Findings (return to top)
The validation of the initial Kentucky profile by the multi-state panel in 1998 indicated that there were significant similarities across jurisdictions and over time in the duties and tasks performed by educational administrators in juvenile justice programs. The panel of educational administrators recorded their duties and tasks and also prioritized the job responsibilities by identifying areas of criticality, frequency and training needs (see Table 4).


Table 4
Criticality: is a measure of job tasks that panelists believe to be essential and/or most important components of a job. 
Frequency: is a measure of job tasks that panelists believed to require the largest time commitments.
Training needs:  is a measure of job tasks that panelists believe should be included in a basic training 

Duties (return to top)
The panel identified eight duties (on-going work responsibilities) of the Juvenile Justice Education Administrator. A prioritized listing of the duties from most to least critical are reported on the job profile (see page 9) and in Figure 2.


Figure 2
Ranking of Critical Duties
of a Juvenile Justice Educator Administrator
Critical Ranking* Duty
1 Plan, develop, & maintain education programs/services
2 Supervise education personnel 
3 Manage fiscal operations
4 Manage the education office functions
5 Represent educational program
6 Manage federal education programs
7 Promote personal & professional development
8 Establish & maintain education philosophy, goals, & objectives
*(1= most critical and 8= least critical)

Tasks (return to top)
The panel of JJEA identified a total of 68 occupational tasks. These tasks were sorted into four prioritized categories: critical, frequent, new and veteran worker training needs (see JJEA Competency Profile page 9).

Critical Tasks (return to top)
The panel identified 18 critical tasks which are listed in prioritized order in Figure 3.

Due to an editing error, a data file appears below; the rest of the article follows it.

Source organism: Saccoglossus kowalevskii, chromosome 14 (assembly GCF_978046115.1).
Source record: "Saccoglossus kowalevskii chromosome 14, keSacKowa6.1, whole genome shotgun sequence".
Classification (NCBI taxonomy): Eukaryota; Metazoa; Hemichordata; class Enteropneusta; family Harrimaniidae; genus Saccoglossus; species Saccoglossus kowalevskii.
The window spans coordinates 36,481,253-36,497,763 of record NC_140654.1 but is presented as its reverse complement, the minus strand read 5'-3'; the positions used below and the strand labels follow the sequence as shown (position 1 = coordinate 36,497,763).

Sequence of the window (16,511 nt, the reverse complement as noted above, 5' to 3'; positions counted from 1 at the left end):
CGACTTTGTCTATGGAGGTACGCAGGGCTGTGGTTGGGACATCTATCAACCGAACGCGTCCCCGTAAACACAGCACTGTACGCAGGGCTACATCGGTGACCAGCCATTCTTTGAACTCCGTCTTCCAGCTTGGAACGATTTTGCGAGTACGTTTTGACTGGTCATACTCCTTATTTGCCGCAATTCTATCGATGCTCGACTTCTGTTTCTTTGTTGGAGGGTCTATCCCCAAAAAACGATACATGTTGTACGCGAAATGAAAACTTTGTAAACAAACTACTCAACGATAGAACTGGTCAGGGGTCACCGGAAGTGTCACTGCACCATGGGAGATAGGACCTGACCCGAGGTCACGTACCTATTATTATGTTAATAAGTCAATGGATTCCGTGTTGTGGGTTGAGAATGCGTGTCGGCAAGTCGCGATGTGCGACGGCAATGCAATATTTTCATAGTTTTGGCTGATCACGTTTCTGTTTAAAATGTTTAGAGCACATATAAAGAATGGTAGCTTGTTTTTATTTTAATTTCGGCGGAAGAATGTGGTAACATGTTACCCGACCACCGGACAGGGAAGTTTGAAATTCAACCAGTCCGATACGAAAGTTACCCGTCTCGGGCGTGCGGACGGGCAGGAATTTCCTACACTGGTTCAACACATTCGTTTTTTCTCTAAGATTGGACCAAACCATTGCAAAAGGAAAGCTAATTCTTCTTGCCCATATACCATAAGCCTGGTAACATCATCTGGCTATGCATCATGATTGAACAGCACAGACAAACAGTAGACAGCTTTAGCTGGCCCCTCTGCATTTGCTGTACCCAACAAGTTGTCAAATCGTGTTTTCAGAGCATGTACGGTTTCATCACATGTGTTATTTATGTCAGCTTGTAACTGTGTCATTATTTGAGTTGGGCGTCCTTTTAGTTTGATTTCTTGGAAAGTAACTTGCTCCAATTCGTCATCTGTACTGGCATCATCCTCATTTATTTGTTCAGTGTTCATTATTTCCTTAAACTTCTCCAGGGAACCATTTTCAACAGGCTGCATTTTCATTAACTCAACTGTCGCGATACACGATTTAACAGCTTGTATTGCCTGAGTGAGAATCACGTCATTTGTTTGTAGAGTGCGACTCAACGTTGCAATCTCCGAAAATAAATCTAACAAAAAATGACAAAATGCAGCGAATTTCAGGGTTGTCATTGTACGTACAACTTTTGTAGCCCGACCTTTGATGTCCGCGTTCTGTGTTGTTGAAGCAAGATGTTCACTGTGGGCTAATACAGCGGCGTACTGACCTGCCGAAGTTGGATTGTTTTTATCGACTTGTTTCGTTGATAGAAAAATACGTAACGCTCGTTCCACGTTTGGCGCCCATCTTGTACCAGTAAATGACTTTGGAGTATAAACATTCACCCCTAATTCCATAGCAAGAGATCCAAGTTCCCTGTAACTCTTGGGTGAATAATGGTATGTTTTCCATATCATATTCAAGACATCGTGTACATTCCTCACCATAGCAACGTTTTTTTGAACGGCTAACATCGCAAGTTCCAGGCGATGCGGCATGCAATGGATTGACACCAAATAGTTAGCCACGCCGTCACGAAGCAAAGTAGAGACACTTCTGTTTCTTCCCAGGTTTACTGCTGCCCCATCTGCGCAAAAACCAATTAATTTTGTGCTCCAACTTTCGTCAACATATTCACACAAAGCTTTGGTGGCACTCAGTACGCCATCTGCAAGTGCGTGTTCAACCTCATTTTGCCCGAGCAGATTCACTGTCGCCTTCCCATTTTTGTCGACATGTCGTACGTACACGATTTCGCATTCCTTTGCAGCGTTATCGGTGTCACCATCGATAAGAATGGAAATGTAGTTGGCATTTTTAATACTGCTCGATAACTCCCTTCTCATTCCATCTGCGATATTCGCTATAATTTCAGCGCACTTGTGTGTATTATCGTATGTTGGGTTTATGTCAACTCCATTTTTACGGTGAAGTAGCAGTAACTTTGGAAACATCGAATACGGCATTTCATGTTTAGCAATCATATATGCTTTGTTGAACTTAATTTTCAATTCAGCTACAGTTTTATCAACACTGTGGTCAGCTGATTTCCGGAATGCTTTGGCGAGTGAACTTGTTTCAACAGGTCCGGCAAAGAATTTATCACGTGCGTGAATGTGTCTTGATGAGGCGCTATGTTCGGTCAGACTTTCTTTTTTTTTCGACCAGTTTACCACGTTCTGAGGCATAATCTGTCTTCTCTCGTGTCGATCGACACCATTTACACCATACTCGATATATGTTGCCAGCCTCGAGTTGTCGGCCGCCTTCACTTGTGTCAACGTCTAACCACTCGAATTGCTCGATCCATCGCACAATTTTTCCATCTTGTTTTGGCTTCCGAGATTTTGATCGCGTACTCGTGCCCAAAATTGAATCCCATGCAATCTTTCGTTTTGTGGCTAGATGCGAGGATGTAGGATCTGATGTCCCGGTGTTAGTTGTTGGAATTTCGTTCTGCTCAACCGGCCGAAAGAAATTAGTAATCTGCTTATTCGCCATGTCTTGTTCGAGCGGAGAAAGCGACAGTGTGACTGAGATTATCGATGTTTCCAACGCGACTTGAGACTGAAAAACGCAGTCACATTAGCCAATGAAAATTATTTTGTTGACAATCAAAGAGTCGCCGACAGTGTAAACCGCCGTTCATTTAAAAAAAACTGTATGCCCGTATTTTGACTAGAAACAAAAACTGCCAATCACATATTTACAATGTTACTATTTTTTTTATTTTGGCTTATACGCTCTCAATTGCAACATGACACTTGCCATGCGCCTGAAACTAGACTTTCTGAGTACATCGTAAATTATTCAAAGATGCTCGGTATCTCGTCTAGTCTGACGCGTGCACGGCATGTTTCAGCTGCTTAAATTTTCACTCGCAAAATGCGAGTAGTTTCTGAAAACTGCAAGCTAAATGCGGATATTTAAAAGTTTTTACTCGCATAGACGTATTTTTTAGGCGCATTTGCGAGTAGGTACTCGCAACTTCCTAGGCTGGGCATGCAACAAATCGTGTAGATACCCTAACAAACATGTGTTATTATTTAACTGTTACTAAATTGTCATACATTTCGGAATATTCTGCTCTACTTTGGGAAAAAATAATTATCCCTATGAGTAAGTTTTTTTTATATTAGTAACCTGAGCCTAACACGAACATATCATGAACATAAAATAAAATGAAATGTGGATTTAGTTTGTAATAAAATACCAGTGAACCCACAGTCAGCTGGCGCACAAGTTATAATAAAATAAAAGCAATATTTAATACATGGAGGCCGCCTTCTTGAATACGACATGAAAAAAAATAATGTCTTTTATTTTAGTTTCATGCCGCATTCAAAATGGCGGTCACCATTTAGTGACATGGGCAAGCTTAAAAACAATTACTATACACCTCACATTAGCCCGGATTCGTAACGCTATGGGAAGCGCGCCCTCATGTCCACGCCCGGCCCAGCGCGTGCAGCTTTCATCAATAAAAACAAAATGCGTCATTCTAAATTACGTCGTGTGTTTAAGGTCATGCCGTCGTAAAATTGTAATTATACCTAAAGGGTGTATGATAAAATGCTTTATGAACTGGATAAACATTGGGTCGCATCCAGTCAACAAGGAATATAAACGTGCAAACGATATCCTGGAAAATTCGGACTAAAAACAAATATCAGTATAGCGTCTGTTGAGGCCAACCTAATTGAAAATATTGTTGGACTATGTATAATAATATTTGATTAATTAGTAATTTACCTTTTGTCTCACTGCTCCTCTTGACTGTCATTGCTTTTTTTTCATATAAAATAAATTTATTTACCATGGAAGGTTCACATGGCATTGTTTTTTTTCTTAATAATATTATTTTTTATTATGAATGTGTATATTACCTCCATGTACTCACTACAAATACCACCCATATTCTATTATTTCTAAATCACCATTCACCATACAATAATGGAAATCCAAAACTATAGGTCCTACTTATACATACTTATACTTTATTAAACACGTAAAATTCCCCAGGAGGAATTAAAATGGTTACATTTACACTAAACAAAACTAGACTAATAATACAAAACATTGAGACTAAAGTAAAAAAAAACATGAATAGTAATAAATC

Figure 3
Ranking of Critical Tasks
of Juvenile Justice Education Administrator
Ranking* Identification Task
1 A-1 Assess student educational needs 
2 C-2 Manage budget expenditures 
3 D-7 Ensure compliance with safety & security procedures
4 D-11 Implement collective bargaining agreement
5 E-1 Oversee the IDEA process
6 F-1 Assure compliance w/ applicable policies and laws 
7 G-2 Serve as liason to other agencies
8 H-2 Plan, monitor and provide on-going staff development
9 A-15 Meet with and advise students
10 C-3 Seek & maintain creative funding
11 F-2 Submit/approve payroll documents
12 G-5 Participate in facility wide committees
13 A-4 Supervise curricula implementations
14 A-12 Schedule programs, events, & staff
15 A-16 Aquire educational resources
16 C-1 Develop budget
17 D-3 Assign duties & responsibilities
18 E-3 Prepare federal grant applications
*(1=most critical)

Frequently Performed Tasks (return to top)
Juvenile Justice Education Administrators serving on the DACUM panels were asked to identify those job tasks to which they devoted the most time. Figure 4 provides a rank ordering of tasks identified by education administrators as most frequently performed.


Figure 4
Ranking of Frequently Performed Tasks
of Juvenile Justice Education Administration
Ranking* Identification Task
1 A-1 Assess student educational needs
2 B-1 Schedule programs, events & staff
3 C-1 Develop budget
4 D-1 Develop and implement a staffing plan
5 E-1 Oversee the IDEA process
6 F-1 Assure compliance w/all applicable policies, regulations, and laws
7 G-1 Communicate with parents
8 H-1 Participate in training for personal/prof. develop.

Application (return to top)
You may be asking yourself: What are the practical applications of this information? Let us suggest a few applications.

The job analysis provides a benchmark for job responsibilities. A clear, concise and understandable job profile can communicate an effective message to workers about the job expectations. 

Customized Job Profile:
A generic job profile can be customized to reflect local demands.

Job Description Development:
The development of meaningful job descriptions can be more easily constructed with access to a worker based job profile. 

Professional Development:
The foundation for a competency based training program is a job analysis. Good training grows from good information.